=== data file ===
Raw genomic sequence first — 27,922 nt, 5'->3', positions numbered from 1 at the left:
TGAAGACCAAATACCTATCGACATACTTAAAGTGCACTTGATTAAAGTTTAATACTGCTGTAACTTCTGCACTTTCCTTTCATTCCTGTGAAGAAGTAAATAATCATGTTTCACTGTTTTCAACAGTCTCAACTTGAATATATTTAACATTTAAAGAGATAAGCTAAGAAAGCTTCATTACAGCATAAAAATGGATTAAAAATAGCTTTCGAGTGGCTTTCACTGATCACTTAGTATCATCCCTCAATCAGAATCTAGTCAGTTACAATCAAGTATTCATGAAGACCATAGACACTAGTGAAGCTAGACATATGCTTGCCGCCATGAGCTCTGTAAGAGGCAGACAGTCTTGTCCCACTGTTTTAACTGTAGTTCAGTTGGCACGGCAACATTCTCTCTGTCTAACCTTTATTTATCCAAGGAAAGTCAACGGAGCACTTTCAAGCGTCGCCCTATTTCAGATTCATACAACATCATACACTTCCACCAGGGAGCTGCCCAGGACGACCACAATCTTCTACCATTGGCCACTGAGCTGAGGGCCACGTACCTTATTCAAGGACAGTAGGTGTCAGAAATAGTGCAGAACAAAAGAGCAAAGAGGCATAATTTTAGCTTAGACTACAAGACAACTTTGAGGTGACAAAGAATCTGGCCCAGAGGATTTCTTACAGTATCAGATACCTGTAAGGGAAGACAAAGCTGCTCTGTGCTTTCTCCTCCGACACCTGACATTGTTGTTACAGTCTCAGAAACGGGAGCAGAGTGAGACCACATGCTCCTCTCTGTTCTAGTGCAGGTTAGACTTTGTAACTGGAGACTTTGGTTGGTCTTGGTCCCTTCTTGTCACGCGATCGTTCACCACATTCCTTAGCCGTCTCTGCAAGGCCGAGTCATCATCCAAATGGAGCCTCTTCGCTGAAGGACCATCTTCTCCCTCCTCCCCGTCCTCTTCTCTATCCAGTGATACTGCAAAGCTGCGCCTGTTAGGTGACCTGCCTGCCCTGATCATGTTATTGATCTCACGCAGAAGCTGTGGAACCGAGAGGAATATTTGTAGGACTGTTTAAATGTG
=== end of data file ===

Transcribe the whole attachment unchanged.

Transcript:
Raw genomic sequence first — 27,922 nt, 5'->3', positions numbered from 1 at the left:
TGAAGACCAAATACCTATCGACATACTTAAAGTGCACTTGATTAAAGTTTAATACTGCTGTAACTTCTGCACTTTCCTTTCATTCCTGTGAAGAAGTAAATAATCATGTTTCACTGTTTTCAACAGTCTCAACTTGAATATATTTAACATTTAAAGAGATAAGCTAAGAAAGCTTCATTACAGCATAAAAATGGATTAAAAATAGCTTTCGAGTGGCTTTCACTGATCACTTAGTATCATCCCTCAATCAGAATCTAGTCAGTTACAATCAAGTATTCATGAAGACCATAGACACTAGTGAAGCTAGACATATGCTTGCCGCCATGAGCTCTGTAAGAGGCAGACAGTCTTGTCCCACTGTTTTAACTGTAGTTCAGTTGGCACGGCAACATTCTCTCTGTCTAACCTTTATTTATCCAAGGAAAGTCAACGGAGCACTTTCAAGCGTCGCCCTATTTCAGATTCATACAACATCATACACTTCCACCAGGGAGCTGCCCAGGACGACCACAATCTTCTACCATTGGCCACTGAGCTGAGGGCCACGTACCTTATTCAAGGACAGTAGGTGTCAGAAATAGTGCAGAACAAAAGAGCAAAGAGGCATAATTTTAGCTTAGACTACAAGACAACTTTGAGGTGACAAAGAATCTGGCCCAGAGGATTTCTTACAGTATCAGATACCTGTAAGGGAAGACAAAGCTGCTCTGTGCTTTCTCCTCCGACACCTGACATTGTTGTTACAGTCTCAGAAACGGGAGCAGAGTGAGACCACATGCTCCTCTCTGTTCTAGTGCAGGTTAGACTTTGTAACTGGAGACTTTGGTTGGTCTTGGTCCCTTCTTGTCACGCGATCGTTCACCACATTCCTTAGCCGTCTCTGCAAGGCCGAGTCATCATCCAAATGGAGCCTCTTCGCTGAAGGACCATCTTCTCCCTCCTCCCCGTCCTCTTCTCTATCCAGTGATACTGCAAAGCTGCGCCTGTTAGGTGACCTGCCTGCCCTGATCATGTTATTGATCTCACGCAGAAGCTGTGGAACCGAGAGGAATATTTGTAGGACTGTTTAAATGTG